Assessment and Implications of the Recent Instability in the Chinese Economy
Kim Seong Tae, Fellow at KDI
Kyu-Chul Jung, Fellow at KDI
Summary and Policy Implications
■ Restructuring overinvestment is unavoidable for China, which will likely drag down Korea’s growth in the long-term.
○ If China makes a hard landing in the process, it will increase and expand the negative impact on Korea’s key industries, weakening the overall pace of growth.
■ In this context, Korea must be well prepared for all contingencies by maintaining macroeconomic stability and strengthening financial prudence, while enhancing its internal flexibility so that prompt and effective responses will be available when external conditions change.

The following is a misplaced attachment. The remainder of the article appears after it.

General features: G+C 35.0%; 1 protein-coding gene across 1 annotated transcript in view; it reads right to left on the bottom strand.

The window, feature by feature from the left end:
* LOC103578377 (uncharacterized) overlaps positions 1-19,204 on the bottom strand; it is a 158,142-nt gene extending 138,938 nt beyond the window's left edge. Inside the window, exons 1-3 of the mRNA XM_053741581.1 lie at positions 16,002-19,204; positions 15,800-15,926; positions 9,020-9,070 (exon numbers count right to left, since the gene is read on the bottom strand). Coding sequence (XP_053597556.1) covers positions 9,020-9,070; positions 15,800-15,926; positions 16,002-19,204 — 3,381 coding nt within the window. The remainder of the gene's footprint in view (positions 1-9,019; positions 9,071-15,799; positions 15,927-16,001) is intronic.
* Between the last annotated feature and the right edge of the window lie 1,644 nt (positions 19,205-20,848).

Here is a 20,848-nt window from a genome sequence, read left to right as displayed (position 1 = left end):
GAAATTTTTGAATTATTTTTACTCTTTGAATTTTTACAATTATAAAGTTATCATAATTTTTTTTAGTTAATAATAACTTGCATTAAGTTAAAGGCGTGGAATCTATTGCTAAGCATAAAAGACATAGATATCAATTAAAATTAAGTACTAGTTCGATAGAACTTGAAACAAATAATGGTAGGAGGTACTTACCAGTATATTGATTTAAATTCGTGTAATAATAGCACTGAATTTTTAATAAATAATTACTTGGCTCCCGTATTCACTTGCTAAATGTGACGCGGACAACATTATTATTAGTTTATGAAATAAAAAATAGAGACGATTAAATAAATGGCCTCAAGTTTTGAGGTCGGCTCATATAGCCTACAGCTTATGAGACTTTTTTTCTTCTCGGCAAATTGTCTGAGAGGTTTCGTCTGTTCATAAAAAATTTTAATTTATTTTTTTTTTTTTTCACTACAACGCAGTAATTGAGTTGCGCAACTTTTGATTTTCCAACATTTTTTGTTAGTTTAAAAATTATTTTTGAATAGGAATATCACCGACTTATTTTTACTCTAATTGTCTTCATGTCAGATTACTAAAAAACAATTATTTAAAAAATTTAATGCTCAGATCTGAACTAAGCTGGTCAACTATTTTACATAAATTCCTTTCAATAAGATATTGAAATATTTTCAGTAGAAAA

○ The foreign exchange rate adjustment based on supply and demand conditions is the primary buffer against external shocks, hence it is important to sustain its elasticity.
○ Fiscal policies should be focused on strengthening prudent management to sustain Korea’s national credibility while monetary policies should take domestic conditions such as economic activity and inflation into account, together with active responsive measures for unexpected shocks.
○ Korea must block the negative external shocks from spreading across the nation by accelerating the process to liquidate insolvent companies and slowing down the steep rise in household debt.
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